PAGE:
"Concentrated attention on the primordial navel centre brings understanding of all bodily systems."
- Yoga Sutra III:29
If you (like me), are a woman in your 20's or early 30's, who has never carried a child, then there is a great chance you have never paid much attention to your pelvic floor. Apart from knowing that I should be doing kegels, hearing my yoga teachers mention the mula bandha occasionally, and seeing some #tantrica influencer posting about how much she loves her yoni egg, I didn't know much about this part of my body. I had no idea how to access her or why I should, and truth be told, I hadn't given it much thought either.
Despite my disinterest, little drops of pelvic floor information started entering my field. And as I sat down to write my "study list" for fall, it suddenly seemed all too obvious that I should dedicate the month of September to studying the pelvic floor...
The pelvic floor is composed of an intricate weaving of muscles that work as the base of support for the rest of the body. It holds the weight of the abdominal organs; the ventricle, the intestines, the bladder, and uterus along with the ovarian tubes and ovaries. These muscles are located in the pelvis, hence the name pelvic floor, but they also include the lower abdominal muscles. A healthy pelvic floor is vital for normal bodily functions such as peeing and pooping, menstruation and sexual function.
Due to a dominantly sedentary and stressful lifestyle, a lot of women (and men) have not only weak, but also tight pelvic floor muscles. Sitting places all the weight of the abdominal organs on the pelvic floor, and stress restricts blood flow to the same area. This increases the risk of urinary incontinence and pelvic floor prolapse, especially after childbearing, birth and menopause.
The pelvis is not only a storehouse for the abdominal organs, but also a storage bowl for undigested emotions, painful experiences, female ancestral trauma, childhood trauma and birth trauma. Who are still living in your pelvis and affecting you? We often find feelings of fear and shame in this area of the body, and to cope with it all, a many women feel nothing but numbness. We have escaped our pelvis, and find ourselves living from the neck and up.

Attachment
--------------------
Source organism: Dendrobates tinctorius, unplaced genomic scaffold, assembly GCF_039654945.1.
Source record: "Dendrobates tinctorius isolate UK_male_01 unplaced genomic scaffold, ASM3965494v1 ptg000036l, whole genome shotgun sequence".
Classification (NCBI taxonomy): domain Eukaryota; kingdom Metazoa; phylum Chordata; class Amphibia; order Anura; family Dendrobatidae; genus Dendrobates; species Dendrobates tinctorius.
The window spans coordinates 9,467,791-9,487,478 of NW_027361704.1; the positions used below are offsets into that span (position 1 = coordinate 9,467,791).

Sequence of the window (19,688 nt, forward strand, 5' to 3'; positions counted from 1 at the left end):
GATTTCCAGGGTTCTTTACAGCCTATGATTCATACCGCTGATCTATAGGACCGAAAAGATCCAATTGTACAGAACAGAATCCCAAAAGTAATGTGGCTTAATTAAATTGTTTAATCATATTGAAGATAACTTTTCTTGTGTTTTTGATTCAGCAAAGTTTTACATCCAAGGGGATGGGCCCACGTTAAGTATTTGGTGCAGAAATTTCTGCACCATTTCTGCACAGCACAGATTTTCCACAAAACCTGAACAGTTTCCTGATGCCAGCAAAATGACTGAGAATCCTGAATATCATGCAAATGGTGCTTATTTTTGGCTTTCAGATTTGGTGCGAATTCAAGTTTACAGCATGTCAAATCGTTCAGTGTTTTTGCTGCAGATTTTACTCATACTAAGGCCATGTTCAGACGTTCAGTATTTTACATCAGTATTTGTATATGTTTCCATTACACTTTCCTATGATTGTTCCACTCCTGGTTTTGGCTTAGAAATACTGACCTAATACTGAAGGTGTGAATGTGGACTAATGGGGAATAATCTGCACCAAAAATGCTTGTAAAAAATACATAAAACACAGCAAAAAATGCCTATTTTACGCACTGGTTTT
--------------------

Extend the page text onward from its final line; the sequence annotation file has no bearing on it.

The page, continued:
Given the society we live in and how most of us spend our days, there's no wonder we are not tapped in to the immense powers that are in reality housed in the pelvic bowl. This is also where our spiritual and sexual potential is latently coiled up, and to awaken these energies we must start inhabiting the pelvis. In truth, the pelvis is a hub of correlative agency, where we can join with our divine feminine energy and access our life force. Even the Yoga Sutras states how important this part of the body is, in Sutra III:29.
To access the magic of the pelvic floor, we need to first soften, and then strengthen the pelvic floor muscles. To become conscious of the pelvic floor, try lying on your back, bringing the attention to the space between your pubic bone (a student of mine just renamed the pubic bone the "love bone" and I adore that), right sit bone, tailbone and left sit bone. Notice if it lowers with the inhale, and lifts with the exhale, almost like the diaphragm. Keep your awareness here as you continue your practice.
Some of my favourite yoga poses for softening the pelvic floor are:
- Supported Child's pose with a bolster: Offers a soft stretch of the entire pelvic floor and allows the belly to soften forwards and down which removes the pressure on the pelvic floor.
- Half frog: Stretches each half of the pelvic floor separately. Great to pick up and work with any differences in tone and/or tightness between the two.
- Reclined closed twist with bolster: Allows one side of the pelvis to be supported by gravity, while the other side works against gravity. This pose is a beautiful way to start working the pelvic floor unilaterally, and strengthen the sides individually.
- Supported half bridge with a block under the sacrum: This inversion removes all pressure from the pelvic floor and is great for restoring balance to this are and prevent prolapse.
Resources for further study:
- The female pelvis anatomy and exercises by Blandine Calais-Germain
- Pelvic Power by Eric Franklin
- Ending Female Pain by Is Herrera
- Pelvic Floor Anatomy & Physiology for Women’s Health online course by Bliss Baby Yoga
- 20 hr Online Pelvic Floor Training with Leslie Howard